Creating Smarter Cities 2011 - 09 - Gianluca Misuraca - Emerging scenarios and strategies in egovernment


Published on

The presentation provides an overview of the evolution of e-Government in Europe, highlighting the current policy directions and instruments available. It introduces the need for a multidimensional perspective in addressing local governance and ICTs challenges in a global complex landscape. The presentation concludes by envisioning scenarios for Digital Europe 2030 and debating ICT-enabling ‘policy modelling’ issues for evidence-based policy making.

Published in: Education, Technology
  • Be the first to comment

  • Be the first to like this

No Downloads
Total views
On SlideShare
From Embeds
Number of Embeds
Embeds 0
No embeds

No notes for slide

Creating Smarter Cities 2011 - 09 - Gianluca Misuraca - Emerging scenarios and strategies in egovernment

  1. 1. Creating Smarter Cities 2011, 30th June – 1st July, Edinburgh, UK Emerging Scenarios & Strategies in eGovernment Gianluca Misuraca, JRC IPTS, European CommissionThe views expressed by the author are not necessarily those of the EC
  2. 2. Outline1. A decade of policy lessons from e-Government  e-Gov at the crossroads between the past and the future2. State of play: the EU eGovernment Policy Context  Renewed Digital Plans (& the way of measuring progresses?)3. The impacts of Web2.0 on society and eGovernment  Understanding eGov use and digital divides4. A multidimensional perspective on Governance & ICTs  Building the Information Society addressing local challenges5. Research and Policy Challenges  Re-thinking the way we assess eGovernment? 2
  3. 3. Institute for Prospective Technological Studies IPTS: Part of DG JRC of the EC: 7 Research Institutes across Europe Mission: “to provide customer- driven support to the EU policy- making process by developing science-based responses to policy challenges that have both a socio-economic as well as a scientific or technological dimension”
  4. 4. Information Society Unit
  5. 5. Setting the stage: a decade of workingtogether on e-Government in the EU
  6. 6. Interoperability Openness The evolving eGovernment landscape Efficiency Participation Engagement User-centricity Mutually authenticated Cooperation Privacy Electronic Identity Sharing of best practices Improved service delivery eProcurement Coherence Personalised services Inclusion by design Transparency User Needs Productiveness Innovation Modernisation CROSS-BORDER Multi-layerQuality Indicators Effectiveness TRANSFORMATION Flexibility Multi-channel Access to all AccountabilityReorganisationBrussels 01Brussels 01 Como 03 Como 03 Manchester 05 Lisbon 07 Manchester 05 Lisbon 07 Malmö09 Malmö 09 Today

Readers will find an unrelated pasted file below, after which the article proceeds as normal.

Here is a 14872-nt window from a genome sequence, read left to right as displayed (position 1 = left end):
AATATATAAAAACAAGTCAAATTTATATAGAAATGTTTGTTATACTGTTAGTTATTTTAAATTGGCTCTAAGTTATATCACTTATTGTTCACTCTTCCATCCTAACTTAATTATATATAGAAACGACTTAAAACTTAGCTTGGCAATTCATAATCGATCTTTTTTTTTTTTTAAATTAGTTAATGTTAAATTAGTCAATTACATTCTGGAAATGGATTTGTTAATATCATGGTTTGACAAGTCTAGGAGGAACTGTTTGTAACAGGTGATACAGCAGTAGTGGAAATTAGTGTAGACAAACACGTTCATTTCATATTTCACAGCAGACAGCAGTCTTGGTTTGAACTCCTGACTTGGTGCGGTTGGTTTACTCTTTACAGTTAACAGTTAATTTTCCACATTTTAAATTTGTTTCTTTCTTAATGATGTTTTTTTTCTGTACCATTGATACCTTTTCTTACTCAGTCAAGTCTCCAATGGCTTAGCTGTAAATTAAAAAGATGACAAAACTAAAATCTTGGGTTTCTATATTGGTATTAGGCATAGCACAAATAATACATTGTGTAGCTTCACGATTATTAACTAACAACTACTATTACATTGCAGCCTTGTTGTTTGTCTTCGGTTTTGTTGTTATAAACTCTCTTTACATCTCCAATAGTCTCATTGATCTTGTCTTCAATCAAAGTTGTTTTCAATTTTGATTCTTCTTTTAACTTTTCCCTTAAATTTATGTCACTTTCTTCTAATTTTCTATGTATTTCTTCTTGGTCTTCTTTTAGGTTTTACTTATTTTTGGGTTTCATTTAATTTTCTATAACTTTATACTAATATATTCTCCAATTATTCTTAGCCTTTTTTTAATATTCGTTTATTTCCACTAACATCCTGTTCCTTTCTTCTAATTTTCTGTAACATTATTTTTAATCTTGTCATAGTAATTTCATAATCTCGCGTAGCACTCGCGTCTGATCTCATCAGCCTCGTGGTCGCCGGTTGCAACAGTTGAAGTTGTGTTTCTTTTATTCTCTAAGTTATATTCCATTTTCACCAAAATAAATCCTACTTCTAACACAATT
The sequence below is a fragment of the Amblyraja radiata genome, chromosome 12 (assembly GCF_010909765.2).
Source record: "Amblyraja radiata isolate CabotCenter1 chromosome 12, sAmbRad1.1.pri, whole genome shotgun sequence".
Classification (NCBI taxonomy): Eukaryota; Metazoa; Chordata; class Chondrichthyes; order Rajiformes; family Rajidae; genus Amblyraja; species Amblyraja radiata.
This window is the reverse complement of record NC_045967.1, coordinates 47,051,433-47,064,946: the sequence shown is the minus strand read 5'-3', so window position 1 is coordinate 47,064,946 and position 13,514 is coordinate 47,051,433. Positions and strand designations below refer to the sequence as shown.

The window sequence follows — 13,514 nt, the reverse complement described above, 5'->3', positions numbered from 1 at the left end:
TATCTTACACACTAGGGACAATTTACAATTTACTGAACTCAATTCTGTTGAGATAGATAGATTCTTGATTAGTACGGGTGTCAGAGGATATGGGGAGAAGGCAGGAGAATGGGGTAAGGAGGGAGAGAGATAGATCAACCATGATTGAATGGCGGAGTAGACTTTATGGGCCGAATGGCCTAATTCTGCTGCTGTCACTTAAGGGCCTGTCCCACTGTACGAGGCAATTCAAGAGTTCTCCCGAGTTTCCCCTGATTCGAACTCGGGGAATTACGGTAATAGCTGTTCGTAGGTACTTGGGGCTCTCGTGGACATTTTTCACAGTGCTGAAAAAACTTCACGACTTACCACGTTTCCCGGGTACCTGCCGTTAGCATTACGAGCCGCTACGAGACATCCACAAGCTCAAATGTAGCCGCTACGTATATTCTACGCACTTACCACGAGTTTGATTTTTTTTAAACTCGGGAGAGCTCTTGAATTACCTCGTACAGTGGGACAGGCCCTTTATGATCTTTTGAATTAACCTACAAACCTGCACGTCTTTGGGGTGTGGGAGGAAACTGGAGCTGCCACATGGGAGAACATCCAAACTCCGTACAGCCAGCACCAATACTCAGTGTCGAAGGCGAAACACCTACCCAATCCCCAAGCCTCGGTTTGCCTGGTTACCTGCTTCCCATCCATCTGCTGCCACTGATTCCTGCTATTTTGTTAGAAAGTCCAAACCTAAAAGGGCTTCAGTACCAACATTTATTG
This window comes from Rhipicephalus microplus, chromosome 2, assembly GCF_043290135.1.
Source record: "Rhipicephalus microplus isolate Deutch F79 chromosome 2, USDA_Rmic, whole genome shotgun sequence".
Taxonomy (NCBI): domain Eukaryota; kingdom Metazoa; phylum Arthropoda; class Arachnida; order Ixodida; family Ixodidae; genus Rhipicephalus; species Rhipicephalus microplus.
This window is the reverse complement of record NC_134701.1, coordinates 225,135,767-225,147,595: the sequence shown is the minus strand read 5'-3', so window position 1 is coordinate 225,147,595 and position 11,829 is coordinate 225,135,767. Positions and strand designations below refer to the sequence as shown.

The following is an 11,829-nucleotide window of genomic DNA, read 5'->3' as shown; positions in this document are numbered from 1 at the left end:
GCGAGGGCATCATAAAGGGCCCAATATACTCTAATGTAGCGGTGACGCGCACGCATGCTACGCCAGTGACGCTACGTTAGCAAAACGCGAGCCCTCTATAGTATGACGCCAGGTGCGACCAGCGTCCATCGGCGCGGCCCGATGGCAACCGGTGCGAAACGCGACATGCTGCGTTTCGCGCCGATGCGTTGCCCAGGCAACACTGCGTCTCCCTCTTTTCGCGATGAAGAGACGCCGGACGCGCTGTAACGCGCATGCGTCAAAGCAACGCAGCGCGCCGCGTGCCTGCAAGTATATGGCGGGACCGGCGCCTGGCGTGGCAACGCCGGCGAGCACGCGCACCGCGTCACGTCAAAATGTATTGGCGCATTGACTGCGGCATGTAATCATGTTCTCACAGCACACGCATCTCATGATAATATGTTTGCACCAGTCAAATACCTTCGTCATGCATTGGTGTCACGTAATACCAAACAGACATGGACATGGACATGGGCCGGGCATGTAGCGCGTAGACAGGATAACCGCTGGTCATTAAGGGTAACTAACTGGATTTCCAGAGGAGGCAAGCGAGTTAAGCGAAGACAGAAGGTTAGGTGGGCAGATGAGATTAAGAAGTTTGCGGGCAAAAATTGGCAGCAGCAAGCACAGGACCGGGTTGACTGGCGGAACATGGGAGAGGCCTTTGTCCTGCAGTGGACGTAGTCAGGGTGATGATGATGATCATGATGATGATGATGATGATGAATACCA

7. 7. Results? An unclear & fragmented picture…. Source: The Economist, Special Reports, 14 Feb. 2008
  8. 8. The eGovernment paradox: widening unbalance growth of supply and consumptionOnline availability index for citizens EU 15: 2001/2007 % of Internet users sending eGov forms EU 15: 2003/2008 50% 25% + 400% 20% + 100% 40% 30% 15% 10% 20% 5% 10% 0% 0% 2003 2007 2001 2007 % of Internet users Full online availability sending eGovernment 12% 24% 10% 50% index for citizens EU15 forms EU15 Online availability index Austria : 2001/2007 % of Internet users sending eGov forms Austria: 2003/2008 100% 20% + 54% 80% + 567% 15% 60% 10% 40% 5% 20% 0% 0% 2003 2007 2001 2007 % of Internet users Full online availability sending eGovernment 13% 20% 15% 100% forms Austria index AustriaSources: Elaboration by Codagnone & Osimo, European Commission, 2008
  9. 9. State of Play: eGovernment Policy ContextA renewed political interest? eGovernment Ministerial Declaration (Malmö, Sweden, November 2009) EU Swedish Presidency Conclusions from Visby Conference (Nov. 2009) The Granada Strategy for a Digital Europe (April 2010) Granada Ministerial Declaration on the DAE2020 (April 2010) A Digital Agenda for Europe COM(2010)245 – 19.05.2010  to deliver sustainable economic and social benefits from a Single Market based on fast and ultra fast Internet and interoperable applications Digital Agenda Implementation Guidelines eGovernment Action Plan 2011-2015 (December 2010)